Tuesday, March 27, 2007

Eight Months and Eighteen Days

In July of 2006, we traded our time-share condo for one in the Pocono mountains of Pennsylvania, about an hour’s drive west of New York City. It was a pretty rural area, but there was a large condo development there, which is used by skiers in the wintertime. In the summer, the place is pretty dead (which suited us just fine).

Just before we left, my can of shaving cream ran empty, so I got on the plane without any, figuring I could certainly buy more of my preferred brand. I figured wrong.

The ski resort had a gift shop, but didn’t sell toiletries. I was directed to a small General Store about a half-mile away. The General Store was classic Americana, selling everything from ammunition to kitchen utensils. There was an ice-cream parlor inside, and a tiny deli if you wanted a sandwich. All of it was crammed into an area about the size of a living-room/dining-room combination.


So while they had lots of stuff, the selections were limited. In fact, they only carried one brand of shaving cream, in one size: Barbasol. I don’t use Barbasol, I use one of those newer, high-tech gel shaving creams. Barbasol is the product of a different era, packaged in a bulky, gaudy can.


I had to buy this grotesque symbol of bygone days, and used it during the trip. I felt foolish using it, because it’s a foam-type cream, and every morning, I had to look at myself in the mirror, wearing a ridiculous foamy white Santa-Clause beard before shaving. I couldn’t wait for it to run out, so that I could go back to my regular brand.

But it kept producing shaving cream. Month after month went by. Being thrifty, I refused to throw it away. I developed a peculiar relationship with the can, wishing it were gone, but respectful of its relentless, consistent presence in my life. The nearest thing I can compare it to would be a prison cellmate. Not friends, not enemies, but accommodating due to circumstances beyond my control.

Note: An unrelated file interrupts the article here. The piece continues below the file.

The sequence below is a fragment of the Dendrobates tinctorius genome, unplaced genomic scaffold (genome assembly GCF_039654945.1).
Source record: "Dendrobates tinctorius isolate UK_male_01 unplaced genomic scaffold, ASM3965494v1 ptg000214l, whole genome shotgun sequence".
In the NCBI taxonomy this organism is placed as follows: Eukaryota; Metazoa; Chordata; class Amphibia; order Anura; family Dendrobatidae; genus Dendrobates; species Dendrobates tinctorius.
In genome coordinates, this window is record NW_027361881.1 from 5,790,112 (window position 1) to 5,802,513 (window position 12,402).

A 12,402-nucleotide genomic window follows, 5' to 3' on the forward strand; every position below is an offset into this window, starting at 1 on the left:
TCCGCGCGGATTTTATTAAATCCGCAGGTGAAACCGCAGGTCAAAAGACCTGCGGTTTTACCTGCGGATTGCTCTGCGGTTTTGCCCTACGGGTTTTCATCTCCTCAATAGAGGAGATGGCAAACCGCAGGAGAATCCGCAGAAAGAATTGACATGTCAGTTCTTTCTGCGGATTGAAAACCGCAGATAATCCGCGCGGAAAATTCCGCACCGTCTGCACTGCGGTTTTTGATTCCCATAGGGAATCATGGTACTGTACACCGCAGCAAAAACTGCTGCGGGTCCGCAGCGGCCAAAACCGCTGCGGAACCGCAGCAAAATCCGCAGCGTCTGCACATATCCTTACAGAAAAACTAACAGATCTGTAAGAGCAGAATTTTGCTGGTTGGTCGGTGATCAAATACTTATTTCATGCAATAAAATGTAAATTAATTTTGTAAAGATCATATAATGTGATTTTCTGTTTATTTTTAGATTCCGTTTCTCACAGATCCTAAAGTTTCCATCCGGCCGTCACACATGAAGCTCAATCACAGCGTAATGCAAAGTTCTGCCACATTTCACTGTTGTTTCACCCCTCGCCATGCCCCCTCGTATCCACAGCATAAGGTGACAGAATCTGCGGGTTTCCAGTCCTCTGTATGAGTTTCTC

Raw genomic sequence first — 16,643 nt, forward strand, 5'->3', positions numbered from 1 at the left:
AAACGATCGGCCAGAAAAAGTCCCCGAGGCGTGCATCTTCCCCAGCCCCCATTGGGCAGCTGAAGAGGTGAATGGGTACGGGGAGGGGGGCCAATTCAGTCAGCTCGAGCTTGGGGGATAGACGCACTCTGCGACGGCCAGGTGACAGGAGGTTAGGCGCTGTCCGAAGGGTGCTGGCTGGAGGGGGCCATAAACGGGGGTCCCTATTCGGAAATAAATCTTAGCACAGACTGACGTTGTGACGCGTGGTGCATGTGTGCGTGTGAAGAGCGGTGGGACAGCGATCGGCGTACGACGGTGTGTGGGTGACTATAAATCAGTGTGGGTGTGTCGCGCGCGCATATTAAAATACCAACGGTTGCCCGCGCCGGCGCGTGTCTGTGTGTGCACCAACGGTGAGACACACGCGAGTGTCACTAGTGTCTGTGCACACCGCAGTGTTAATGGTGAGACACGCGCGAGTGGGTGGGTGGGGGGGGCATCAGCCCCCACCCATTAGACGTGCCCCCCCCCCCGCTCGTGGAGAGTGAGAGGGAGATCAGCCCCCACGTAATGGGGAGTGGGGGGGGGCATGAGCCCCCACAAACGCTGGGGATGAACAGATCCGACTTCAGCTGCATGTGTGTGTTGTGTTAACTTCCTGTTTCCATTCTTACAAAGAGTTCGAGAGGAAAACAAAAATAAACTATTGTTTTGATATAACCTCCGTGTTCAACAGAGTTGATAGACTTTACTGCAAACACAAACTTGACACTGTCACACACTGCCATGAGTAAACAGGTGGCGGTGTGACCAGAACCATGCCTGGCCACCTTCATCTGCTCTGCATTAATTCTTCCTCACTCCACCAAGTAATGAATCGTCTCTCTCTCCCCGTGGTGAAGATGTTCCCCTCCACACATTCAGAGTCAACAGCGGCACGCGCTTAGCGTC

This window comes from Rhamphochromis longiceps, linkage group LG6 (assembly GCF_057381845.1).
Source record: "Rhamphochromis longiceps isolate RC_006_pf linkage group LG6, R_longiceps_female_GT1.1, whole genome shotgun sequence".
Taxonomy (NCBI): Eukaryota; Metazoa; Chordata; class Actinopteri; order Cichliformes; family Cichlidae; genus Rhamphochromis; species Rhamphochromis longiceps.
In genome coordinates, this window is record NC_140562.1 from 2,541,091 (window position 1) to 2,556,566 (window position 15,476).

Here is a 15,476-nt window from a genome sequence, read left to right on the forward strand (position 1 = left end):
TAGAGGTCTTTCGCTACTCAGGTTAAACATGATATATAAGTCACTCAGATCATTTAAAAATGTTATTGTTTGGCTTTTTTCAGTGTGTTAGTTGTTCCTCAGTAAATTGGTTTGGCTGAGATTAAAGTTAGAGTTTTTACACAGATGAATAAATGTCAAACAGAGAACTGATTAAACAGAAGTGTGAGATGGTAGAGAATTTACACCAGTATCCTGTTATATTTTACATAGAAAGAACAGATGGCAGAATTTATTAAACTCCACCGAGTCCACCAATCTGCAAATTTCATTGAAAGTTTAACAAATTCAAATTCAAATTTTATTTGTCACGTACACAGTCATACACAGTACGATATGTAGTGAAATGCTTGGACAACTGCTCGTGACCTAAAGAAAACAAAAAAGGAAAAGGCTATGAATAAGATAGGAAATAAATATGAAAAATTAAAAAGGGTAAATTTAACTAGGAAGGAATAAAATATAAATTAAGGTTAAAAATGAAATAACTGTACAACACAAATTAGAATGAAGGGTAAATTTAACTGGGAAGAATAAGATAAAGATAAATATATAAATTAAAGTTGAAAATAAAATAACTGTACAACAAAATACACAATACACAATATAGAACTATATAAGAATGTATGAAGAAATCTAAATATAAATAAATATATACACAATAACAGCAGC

Today the can of Barbasol finally delivered its last sputtering gasps, producing a final, bubbly dollop of shaving cream before expiring, eight months and eighteen days after purchase. I’m lucky if I get three months out of my regular brand.

I guess it’s a testament to a time when competing in the marketplace meant giving customers more for their money than your competitors. Today, the mantra seems to be “Give them less but make them want it more.” Advertising is all image and sizzle, hot girls, fast cars and popularity. Barbasol plods along, trailing the pack by a large margin, offering nothing more than economy. Maybe more people would buy it if they realized that by saving money buying products like Barbasol, they could afford that jet-set lifestyle that advertisers are trying to sell.

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